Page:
East New Market

Notable People and Families

George Young

See also Sarah Young, Clement Young, Rosette & Peter Dodson, Samuel Green,
and Charles & Maria Hughes.

Since Henry Nicols refers to George as a negro boy rather than negro man in his Will, he is thought to have been relatively young at the time.  Perhaps he was to gain his freedom at a certain age, such as 16 or 21.  Henry Nicols freed several slaves in his Will.

1 THH 27 - 15 March 1832 / 21 March 1832 - Will of Henry Nicols
Item I give and bequeath to my wife, Margaret A. Nicols, negro boy George to serve her until the fifteenth day of March 1842, who shall then be free.
Item - I give and bequeath unto my said negro woman Sarah, all that lot of ground with a small house thereon and containing about seven acres of land and lying back of the Methodist Meeting House, and I also give and bequeath unto said negro Sarah, a lot or parcel of land which I purchased of Jeremiah Bramble and adjoining the lands of Morris Roach, Henry Bradley and Daniel Sullivan, containing about 35 acres of land more or less.  All of the said parcels of land I give and bequeath unto Sarah during her lifetime and after her decease I give and bequeath the same to negro girl Rosette who I here herein set free during her lifetime and after her death I give and bequeath the same to my negro Clem and negro George, children of the said negro Sarah, or the survivor of them and their heirs forever.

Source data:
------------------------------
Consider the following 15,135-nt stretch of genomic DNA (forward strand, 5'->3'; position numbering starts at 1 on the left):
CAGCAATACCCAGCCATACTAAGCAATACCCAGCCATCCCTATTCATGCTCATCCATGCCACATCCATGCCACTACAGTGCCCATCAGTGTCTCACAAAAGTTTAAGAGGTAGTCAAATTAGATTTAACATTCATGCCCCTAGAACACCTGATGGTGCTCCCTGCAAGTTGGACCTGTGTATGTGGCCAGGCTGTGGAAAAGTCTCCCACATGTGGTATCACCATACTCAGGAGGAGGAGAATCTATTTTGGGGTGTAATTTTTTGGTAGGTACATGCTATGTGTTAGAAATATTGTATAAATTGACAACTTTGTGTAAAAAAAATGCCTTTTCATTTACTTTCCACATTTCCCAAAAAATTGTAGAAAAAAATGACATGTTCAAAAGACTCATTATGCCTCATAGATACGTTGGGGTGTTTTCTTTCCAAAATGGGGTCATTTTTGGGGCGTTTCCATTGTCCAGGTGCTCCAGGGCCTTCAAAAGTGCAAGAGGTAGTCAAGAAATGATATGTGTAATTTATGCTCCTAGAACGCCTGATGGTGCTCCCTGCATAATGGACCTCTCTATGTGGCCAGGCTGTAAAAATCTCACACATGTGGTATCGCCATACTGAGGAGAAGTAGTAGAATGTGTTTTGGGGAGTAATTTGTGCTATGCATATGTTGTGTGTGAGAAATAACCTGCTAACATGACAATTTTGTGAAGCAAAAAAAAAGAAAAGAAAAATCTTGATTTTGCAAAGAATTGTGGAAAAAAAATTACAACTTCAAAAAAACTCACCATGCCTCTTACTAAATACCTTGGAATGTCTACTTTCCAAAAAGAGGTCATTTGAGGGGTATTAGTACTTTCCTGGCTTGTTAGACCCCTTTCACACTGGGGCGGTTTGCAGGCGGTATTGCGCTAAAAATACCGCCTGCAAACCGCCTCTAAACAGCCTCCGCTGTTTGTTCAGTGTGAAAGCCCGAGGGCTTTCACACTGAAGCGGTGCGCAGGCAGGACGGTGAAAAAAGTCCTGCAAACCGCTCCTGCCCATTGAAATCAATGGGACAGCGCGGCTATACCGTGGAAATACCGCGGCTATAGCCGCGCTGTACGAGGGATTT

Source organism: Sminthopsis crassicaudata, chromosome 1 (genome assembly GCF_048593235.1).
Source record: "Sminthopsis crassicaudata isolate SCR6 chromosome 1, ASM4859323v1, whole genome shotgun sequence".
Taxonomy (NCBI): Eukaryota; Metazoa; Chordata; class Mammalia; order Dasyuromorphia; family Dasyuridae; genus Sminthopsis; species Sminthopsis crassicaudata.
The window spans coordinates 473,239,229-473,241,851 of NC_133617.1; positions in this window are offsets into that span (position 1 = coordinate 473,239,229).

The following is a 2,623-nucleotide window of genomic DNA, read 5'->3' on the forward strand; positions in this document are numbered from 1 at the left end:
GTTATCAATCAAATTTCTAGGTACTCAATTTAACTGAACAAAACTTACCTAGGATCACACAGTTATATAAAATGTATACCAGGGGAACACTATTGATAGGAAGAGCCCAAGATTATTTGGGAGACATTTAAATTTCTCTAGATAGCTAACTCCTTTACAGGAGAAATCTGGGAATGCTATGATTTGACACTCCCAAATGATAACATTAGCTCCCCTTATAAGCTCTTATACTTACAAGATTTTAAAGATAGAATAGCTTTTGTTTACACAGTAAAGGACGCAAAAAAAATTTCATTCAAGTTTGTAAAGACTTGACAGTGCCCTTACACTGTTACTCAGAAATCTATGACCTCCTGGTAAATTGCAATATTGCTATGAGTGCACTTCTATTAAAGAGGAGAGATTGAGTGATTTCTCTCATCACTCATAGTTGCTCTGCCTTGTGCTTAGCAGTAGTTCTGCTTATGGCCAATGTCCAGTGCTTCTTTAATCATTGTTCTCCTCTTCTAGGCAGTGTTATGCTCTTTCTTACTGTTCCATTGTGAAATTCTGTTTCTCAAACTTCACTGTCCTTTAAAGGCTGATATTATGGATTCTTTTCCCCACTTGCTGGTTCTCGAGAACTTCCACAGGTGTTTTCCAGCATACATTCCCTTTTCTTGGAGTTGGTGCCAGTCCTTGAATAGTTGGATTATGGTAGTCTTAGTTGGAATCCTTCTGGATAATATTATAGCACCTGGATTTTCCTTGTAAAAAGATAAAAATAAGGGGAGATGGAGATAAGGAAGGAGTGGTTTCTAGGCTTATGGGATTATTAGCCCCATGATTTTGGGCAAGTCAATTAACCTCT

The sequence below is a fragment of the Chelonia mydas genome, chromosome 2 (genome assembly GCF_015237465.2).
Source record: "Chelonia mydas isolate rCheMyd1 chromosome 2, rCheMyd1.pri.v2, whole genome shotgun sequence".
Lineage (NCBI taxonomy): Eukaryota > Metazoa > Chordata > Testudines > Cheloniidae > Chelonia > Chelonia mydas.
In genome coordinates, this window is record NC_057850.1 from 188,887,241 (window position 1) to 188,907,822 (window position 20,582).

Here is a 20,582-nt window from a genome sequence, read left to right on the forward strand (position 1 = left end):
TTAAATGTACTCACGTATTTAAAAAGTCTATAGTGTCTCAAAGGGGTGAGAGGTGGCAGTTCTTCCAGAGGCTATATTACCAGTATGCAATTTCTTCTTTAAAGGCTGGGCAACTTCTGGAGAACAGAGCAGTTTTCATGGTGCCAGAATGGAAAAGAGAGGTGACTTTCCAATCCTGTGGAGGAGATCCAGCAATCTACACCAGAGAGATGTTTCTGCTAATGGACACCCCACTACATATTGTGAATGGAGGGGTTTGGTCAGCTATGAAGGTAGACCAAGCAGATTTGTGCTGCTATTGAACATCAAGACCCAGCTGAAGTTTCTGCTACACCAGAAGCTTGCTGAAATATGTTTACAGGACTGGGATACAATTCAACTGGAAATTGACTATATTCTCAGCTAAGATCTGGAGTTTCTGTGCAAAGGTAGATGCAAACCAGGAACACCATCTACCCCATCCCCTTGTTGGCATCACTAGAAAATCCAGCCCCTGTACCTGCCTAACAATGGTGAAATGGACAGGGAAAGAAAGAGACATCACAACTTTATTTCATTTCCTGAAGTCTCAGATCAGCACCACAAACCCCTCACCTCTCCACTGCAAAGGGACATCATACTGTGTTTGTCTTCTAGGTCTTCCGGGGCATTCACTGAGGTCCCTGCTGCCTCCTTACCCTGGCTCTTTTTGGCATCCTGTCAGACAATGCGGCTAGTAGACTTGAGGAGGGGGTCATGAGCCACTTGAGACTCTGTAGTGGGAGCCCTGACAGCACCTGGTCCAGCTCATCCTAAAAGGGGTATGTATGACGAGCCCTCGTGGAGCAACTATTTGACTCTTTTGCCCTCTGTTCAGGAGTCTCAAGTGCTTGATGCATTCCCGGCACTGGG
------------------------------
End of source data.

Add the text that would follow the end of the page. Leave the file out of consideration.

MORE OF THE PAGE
In 1845 George sold his right to his mother's land to Peter Dodson.

2 WJ 523 - 1 November 1845 - George Young, free negro, to Peter Dodson, free negro of Baltimore City, for $30:  right, title, and interest in all the tracts of land which the late Henry Nicols by his last will and testament dated 15 March 1832 in 2 WWE 129

In 1850 George was living nearby likely working on the farm of John Baker.  John Baker owned land in East New Market, just north of town, and between town and Cabin Creek.  This is the last definitive mention of George Young in the local area.

1850 Census, District 1, Dorchester Co., pg 325, 24 Oct 1850 
name		age	color	occupation	place of birth
John Baker	37		farmer		Maryland
Eliza		23				Maryland
William H.	 5				Maryland
Juniaus N.	 3				Maryland
Harriett S.	 1				Maryland
Joseph		75		farmer		Maryland
George Young	20	black	laborer		Maryland

In the 1860 Census the only record for a black George Young born in Maryland was as follows:

1860 Census, 6th Ward, Boston City, Suffolk Co., Mass. pg 861, 3 July 1860
John Scott	48	black	jobber		Virginia
Jane Scott	27	black			Virginia
George W. Young	31	black	laborer		Maryland

It is not clear if the George W. Young in Boston is our subject.  I could not find this George W. Young in the 1850 or 1870 Census.  Many blacks left Maryland before 1860 and our George Young could have been one of them.  He also could have passed away before 1860, or changed his name, or avoided being found by the Census Taker.  There were twenty-five black men named George Young, who fought for the Union during the Civil War.  A few mustered in from states on the coast north of the Mason-Dixon line.

In 1870 there are two black men named George Young who were born around 1830 in Maryland.  One lived in St. Mary's County, Maryland.  The other lived in Mississippi.  At first glance it does not appear that either of these two men are our subject.